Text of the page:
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Topic: More than 2 serial ports - possible? (Read 3970 times) previous topic - next topic

Brad Burleson

Hey all!

I'm new to the Arduino and the hardware side of things but I've been hanging out here reading the past few weeks and have been playing around a bit with my Arduino.

I've been tinkering with a few projects and have noticed a tons of devices that interface via the serial port (such as XBee, GPS, MMC card modules, GPRS modems, LCD displays).

Given how my geeky "vision" involves putting an XBee in everything I make, I'll already be short a serial port.

(What if my "boozeduino" needs a gps to get my location, a MMC card to track my BAC history, and a GPRS modem to text home and say I'll be a little late leaving the pub?)

I understand there is limited CPU power to go around, so maybe I'm expecting too much to be able to use more than two serial ports at once (one via hardware and the other software serial)?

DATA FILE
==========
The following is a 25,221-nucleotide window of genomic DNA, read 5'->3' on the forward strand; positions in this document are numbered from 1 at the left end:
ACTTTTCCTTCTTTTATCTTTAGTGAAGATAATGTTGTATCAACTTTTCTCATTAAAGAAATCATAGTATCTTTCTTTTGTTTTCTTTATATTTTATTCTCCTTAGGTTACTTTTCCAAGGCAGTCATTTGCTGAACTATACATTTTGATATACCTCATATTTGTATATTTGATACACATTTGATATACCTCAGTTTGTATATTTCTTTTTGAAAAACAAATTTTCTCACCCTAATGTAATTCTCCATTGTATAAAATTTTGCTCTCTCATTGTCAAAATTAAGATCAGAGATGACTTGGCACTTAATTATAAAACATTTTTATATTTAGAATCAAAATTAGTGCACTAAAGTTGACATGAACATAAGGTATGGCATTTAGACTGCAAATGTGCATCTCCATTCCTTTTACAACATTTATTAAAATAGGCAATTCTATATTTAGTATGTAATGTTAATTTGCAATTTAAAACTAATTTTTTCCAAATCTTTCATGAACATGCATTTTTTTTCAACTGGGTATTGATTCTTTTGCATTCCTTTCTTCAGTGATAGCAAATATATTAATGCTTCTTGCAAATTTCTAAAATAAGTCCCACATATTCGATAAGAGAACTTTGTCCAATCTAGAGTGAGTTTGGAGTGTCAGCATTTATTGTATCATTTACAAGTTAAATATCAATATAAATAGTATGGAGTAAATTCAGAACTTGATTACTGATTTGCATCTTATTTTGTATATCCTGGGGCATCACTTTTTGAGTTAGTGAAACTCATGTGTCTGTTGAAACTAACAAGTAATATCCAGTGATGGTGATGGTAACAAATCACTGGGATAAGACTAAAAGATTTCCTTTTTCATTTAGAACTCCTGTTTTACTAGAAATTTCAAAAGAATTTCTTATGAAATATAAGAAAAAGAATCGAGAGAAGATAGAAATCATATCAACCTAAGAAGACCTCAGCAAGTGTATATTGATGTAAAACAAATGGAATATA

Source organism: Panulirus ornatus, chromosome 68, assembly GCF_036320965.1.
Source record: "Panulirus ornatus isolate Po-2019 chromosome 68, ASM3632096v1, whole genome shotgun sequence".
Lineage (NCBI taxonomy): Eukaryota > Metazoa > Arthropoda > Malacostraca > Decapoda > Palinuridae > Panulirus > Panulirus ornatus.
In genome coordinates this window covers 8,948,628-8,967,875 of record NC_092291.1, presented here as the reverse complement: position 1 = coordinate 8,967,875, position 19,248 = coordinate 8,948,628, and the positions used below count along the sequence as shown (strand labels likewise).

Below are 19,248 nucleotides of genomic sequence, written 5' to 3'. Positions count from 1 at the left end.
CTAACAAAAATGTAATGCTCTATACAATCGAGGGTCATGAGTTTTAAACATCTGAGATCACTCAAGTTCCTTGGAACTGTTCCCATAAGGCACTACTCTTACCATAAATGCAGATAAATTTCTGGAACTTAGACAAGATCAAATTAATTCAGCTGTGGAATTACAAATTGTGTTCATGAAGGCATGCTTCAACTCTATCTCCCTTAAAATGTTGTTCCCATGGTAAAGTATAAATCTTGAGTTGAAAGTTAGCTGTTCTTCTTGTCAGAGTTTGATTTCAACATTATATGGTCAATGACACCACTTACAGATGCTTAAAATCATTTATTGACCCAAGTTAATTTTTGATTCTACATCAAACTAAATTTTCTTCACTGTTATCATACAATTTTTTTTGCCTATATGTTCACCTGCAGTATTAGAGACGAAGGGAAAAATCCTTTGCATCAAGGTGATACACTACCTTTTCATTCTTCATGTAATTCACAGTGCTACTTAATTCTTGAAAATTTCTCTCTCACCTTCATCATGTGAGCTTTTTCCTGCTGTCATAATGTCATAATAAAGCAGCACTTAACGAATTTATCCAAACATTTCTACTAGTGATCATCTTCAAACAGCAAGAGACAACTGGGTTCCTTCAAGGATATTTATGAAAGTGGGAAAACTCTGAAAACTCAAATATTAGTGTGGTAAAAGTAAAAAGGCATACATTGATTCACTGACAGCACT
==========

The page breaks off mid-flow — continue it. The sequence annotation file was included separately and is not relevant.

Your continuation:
One thought would be to open/close various serial ports on the fly as I needed them.  However I'm not sure this is a pratical solution or not.

Any thoughts?

Brad.

kg4wsv

Writing via software serial is no big deal.  It's a blocking operation, but you're in control so the waiting is not a problem.  This works quite well for write-only devices, like a serial LCD.  Software serial reads are a different animal - you're basically waiting for something to happen, instead of doing interesting work.  Not cool.

My thought was to use another ATmega as an I2C or SPI peripheral.  I have a board made at home to do that, just gotta work out some software.  Also search the forum for the dual core arduino; it's two arduinos on the same PCB, connected by I2C.

There are dedicated UART peripherals, like the MAX3100/MAX3110 SPI UARTs, but I think the ATmega route is a bit more powerful.

There is also the possibility to multiplex the devices as you suggest, but that assumes you don't need the devices all that often and never two at the same time.  That's probably the most complex solution.

-j


Brad Burleson

Thanks for the info.

So the implication is (a) without additional hardware I'm limited to two concurrent serial ports and (b) depending upon the device this won't be an issue if I switch between them (LCD's as you mention, also I MMC/SD cards would be the same; a GPS is a read situation but the data flow should be constant so I could afford to wait a known period of time).

I'll take a look at the dual core solution - that could be a fairly inexpensive solution (abeit adding a bit of size/power).